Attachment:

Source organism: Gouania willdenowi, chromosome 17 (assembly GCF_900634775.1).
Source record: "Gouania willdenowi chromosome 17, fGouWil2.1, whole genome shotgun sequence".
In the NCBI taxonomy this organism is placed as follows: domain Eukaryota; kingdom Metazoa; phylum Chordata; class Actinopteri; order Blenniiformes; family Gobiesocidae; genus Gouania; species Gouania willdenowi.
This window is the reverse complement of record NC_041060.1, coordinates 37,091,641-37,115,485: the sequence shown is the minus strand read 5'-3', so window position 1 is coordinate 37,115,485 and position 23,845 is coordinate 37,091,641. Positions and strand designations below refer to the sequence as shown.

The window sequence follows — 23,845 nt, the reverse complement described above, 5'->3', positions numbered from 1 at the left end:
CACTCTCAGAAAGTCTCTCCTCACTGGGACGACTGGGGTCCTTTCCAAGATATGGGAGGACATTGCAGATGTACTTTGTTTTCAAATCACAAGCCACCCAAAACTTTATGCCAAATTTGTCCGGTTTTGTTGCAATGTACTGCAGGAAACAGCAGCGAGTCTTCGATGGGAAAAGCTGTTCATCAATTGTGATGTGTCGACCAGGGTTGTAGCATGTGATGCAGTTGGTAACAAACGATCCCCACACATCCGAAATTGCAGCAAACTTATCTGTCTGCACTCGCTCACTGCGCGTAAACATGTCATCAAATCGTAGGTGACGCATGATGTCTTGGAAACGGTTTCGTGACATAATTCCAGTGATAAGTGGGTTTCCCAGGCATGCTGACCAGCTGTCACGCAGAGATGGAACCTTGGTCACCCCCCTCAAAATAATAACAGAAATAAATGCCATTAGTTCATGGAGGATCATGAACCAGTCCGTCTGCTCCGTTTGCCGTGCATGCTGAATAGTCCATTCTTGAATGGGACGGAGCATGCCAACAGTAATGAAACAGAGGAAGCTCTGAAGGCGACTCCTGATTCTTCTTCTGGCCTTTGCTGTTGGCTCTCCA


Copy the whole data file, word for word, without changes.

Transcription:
Source organism: Gouania willdenowi, chromosome 17 (assembly GCF_900634775.1).
Source record: "Gouania willdenowi chromosome 17, fGouWil2.1, whole genome shotgun sequence".
In the NCBI taxonomy this organism is placed as follows: domain Eukaryota; kingdom Metazoa; phylum Chordata; class Actinopteri; order Blenniiformes; family Gobiesocidae; genus Gouania; species Gouania willdenowi.
This window is the reverse complement of record NC_041060.1, coordinates 37,091,641-37,115,485: the sequence shown is the minus strand read 5'-3', so window position 1 is coordinate 37,115,485 and position 23,845 is coordinate 37,091,641. Positions and strand designations below refer to the sequence as shown.

The window sequence follows — 23,845 nt, the reverse complement described above, 5'->3', positions numbered from 1 at the left end:
CACTCTCAGAAAGTCTCTCCTCACTGGGACGACTGGGGTCCTTTCCAAGATATGGGAGGACATTGCAGATGTACTTTGTTTTCAAATCACAAGCCACCCAAAACTTTATGCCAAATTTGTCCGGTTTTGTTGCAATGTACTGCAGGAAACAGCAGCGAGTCTTCGATGGGAAAAGCTGTTCATCAATTGTGATGTGTCGACCAGGGTTGTAGCATGTGATGCAGTTGGTAACAAACGATCCCCACACATCCGAAATTGCAGCAAACTTATCTGTCTGCACTCGCTCACTGCGCGTAAACATGTCATCAAATCGTAGGTGACGCATGATGTCTTGGAAACGGTTTCGTGACATAATTCCAGTGATAAGTGGGTTTCCCAGGCATGCTGACCAGCTGTCACGCAGAGATGGAACCTTGGTCACCCCCCTCAAAATAATAACAGAAATAAATGCCATTAGTTCATGGAGGATCATGAACCAGTCCGTCTGCTCCGTTTGCCGTGCATGCTGAATAGTCCATTCTTGAATGGGACGGAGCATGCCAACAGTAATGAAACAGAGGAAGCTCTGAAGGCGACTCCTGATTCTTCTTCTGGCCTTTGCTGTTGGCTCTCCA